As for the noise level, the only thing you’re going to hear is the sound of your drivetrain interacting with the cassette (which is the same on any bike/trainer). There’s virtually no other noises that the trainer itself makes. So in other words, the level of noise from the trainer is entirely dependent on how clean your bike drivetrain is. I should have recorded some video/audio snippets a few weeks ago when my bike drivetrain was nice and clean, cause now it’s an abominable crap-show after a few rough weather rides. And I can’t be letting the internet hear that.
The VOLT uses smart trainer app compatibility standards you’d need and expect by following the industry norms. As you probably know, apps like Zwift, TrainerRoad, The Sufferfest, RGT, Rouvy, Kinomap, Xert, and many more all support most of these industry standards, making it easy to use whatever app you’d like. If trainers or apps don’t support these standards, then it makes it far more difficult for you as the end user.
Thankfully, that’s not the case here. The VOLT transmits data on both ANT+ & Bluetooth Smart, as well as allowing interactive resistance control across both ANT+ & Bluetooth Smart. By applying resistance control, apps can simulate climbs as well as set specific wattage targets.
The unit supports the following protocols and transmission standards:
ANT+ FE-C (Trainer Control): This is for controlling the trainer via ANT+ from apps and head units (with cadence/power data). Read tons about it here. ANT+ Power Meter Profile: This broadcasts as a standard ANT+ power meter, with cadence and speed data ANT+ Speed/Cadence Profile: This broadcasts your speed and cadence as a standard ANT+ Speed/Cadence combo sensor Bluetooth Smart Power Meter Profile: This broadcasts as a standard BLE power meter, with cadence and speed data Bluetooth Smart Speed/Cadence Profile: This broadcasts your speed and cadence as a standard BLE combo Speed/Cadence sensor Bluetooth Smart FTMS (Trainer Control): This allows apps to control the VOLT over Bluetooth Smart (with cadence/power data)
Between all these standards you can basically connect to anything and everything you’d ever want to. Be it a bike computer or watch, or an app – it’ll be supported. The cadence data is baked into the various data streams. That’s handy if you’re connecting to Zwift on an Apple TV, due to Apple TV’s two concurrent Bluetooth Smart sensor limitation (plus the Apple TV remote). This means you can pair the trainer and get power/cadence/control, while also pairing up a heart rate strap.
However, the VOLT actually goes slightly further than the rest, and has one more protocol party trick up its sleeve: Embedding your heart rate sensor data into its trainer data stream. This nifty trick means that you initially use the JetBlack app to pair up your heart rate sensor to the trainer, and then it broadcasts it within its existing trainer data stream to apps. The reason you care about that is some platforms (namely Apple TV) can only support two concurrent Bluetooth Smart sensors. So if you had your trainer/cadence/power as one, and then a heart rate strap as another – you couldn’t also pair a steering device, or some other sensor. But with the VOLT, you can! That’s because it sends it down the same sensor package as the rest of your data, thus only taking up one channel.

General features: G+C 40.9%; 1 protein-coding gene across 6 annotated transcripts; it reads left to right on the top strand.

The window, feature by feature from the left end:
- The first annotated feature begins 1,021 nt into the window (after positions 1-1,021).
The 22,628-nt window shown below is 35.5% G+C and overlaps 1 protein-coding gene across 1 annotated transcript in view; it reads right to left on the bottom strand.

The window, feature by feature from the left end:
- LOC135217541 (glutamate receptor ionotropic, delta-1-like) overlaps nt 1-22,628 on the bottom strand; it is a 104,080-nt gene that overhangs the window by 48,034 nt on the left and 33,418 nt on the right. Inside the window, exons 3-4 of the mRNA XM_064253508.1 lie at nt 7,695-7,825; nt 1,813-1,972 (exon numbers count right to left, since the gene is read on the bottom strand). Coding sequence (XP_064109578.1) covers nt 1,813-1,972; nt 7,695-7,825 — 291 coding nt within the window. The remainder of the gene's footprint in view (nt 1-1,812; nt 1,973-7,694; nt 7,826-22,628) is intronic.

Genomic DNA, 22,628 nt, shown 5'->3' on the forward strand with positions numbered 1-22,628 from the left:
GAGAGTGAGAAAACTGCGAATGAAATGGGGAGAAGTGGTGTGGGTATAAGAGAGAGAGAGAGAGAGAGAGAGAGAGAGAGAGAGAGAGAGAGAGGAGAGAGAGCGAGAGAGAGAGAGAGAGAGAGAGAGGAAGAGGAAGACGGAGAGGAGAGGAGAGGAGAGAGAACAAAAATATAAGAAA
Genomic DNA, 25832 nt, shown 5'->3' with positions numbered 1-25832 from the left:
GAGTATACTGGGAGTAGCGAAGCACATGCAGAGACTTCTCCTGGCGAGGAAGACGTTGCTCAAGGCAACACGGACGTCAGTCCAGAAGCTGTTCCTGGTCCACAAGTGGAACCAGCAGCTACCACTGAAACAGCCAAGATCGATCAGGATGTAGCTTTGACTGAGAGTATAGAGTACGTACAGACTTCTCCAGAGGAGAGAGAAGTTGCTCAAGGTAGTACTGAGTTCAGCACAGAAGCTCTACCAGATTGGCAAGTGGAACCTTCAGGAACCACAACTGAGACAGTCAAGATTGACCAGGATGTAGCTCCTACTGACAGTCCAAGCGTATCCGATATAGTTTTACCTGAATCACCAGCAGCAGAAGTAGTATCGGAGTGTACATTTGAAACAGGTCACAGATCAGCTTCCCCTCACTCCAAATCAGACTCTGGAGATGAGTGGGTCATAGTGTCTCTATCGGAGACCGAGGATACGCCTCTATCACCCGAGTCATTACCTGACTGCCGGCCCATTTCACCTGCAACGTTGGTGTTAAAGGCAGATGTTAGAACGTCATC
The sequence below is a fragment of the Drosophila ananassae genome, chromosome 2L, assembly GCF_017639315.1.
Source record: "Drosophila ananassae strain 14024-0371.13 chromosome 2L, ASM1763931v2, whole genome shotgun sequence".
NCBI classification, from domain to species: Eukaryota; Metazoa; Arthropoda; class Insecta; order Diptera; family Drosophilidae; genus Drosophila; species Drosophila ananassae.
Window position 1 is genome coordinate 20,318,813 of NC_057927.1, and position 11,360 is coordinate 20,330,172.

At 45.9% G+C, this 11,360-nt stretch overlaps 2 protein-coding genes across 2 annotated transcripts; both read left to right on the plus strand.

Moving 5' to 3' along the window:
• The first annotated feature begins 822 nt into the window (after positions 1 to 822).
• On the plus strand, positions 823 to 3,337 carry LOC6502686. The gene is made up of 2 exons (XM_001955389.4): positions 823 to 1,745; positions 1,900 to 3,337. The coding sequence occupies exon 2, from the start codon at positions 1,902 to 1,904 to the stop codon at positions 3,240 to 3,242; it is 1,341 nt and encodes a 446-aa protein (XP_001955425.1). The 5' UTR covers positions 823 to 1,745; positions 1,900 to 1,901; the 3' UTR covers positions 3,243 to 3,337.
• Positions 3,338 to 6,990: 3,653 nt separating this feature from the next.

To get started with that, you’ll crack open the JetBlack app and connect to your trainer. Then tap next. Do NOT try and pair your HR sensor on this first page (shown below). Doing so will basically make the other pages not work correctly. It’s sorta a user interface garbage can fire (not a full on dumpster fire, more just like a small bathroom garbage can fire). The good news is JetBlack agrees, and coming in August or September is an entirely refreshed smartphone companion app that won’t suck.
In any event, fires aside, on the next page you’ll see your heart rate sensor option to ‘Add Sensor’, from there you can tap to save nearby sensors, so that it’s automatically connected to by the trainer. In theory this allows connecting to both ANT+ & Bluetooth Smart heart rate sensors, but in practice the user interface didn’t seem to show both for me (just showed me the Bluetooth Smart ones). And frankly, once I managed to get it working, I was reluctant to dork with it again.
Once cookin’ though, jump over to Zwift and go through the sensor pairing menu. You’ll pair up your trainer like normal, but then when you get to the heart rate sensor screen, you’ll see the JetBlack VOLT as a pairing option. That’s the re-broadcasted data from your HR sensor.
And again, why that matters is that while on Apple TV (which is what these screenshots are from), I can then pair up a steering device. Right now, that’s the Elite Sterzo Smart. But soon JetBlack’s own steering device will be available/certified by Zwift, and you’ll be able to use that too. But for the moment, you can see I have the Sterzo Smart paired up, and then went on to use it the entire ride. So as you can see below, all four main sensors are coming from the JetBlack VOLT, while the Sterzo is connected (all natively on Apple TV).
Now, it should be noted that while the heart rate pass-through worked just fine on Zwift on Apple TV, it doesn’t seem to show up at all on TrainerRoad (on an iPad). I don’t know why, but, the HR sensor simply didn’t show up at all there – but hey, the trainer itself did:
And on TrainerRoad I was able to calibrate it too, using the calibrate button:
In this case that means you simply pedal to 24MPH, and then stop pedaling. Ensure you warm-up the trainer first – ideally 10-15 mins. In my testing, I saw no need to re-calibrate often. I did it once a month ago, and it stayed spot-on, even despite the ever-warming of the DCR Cave into summer (ain’t got no air conditioning!).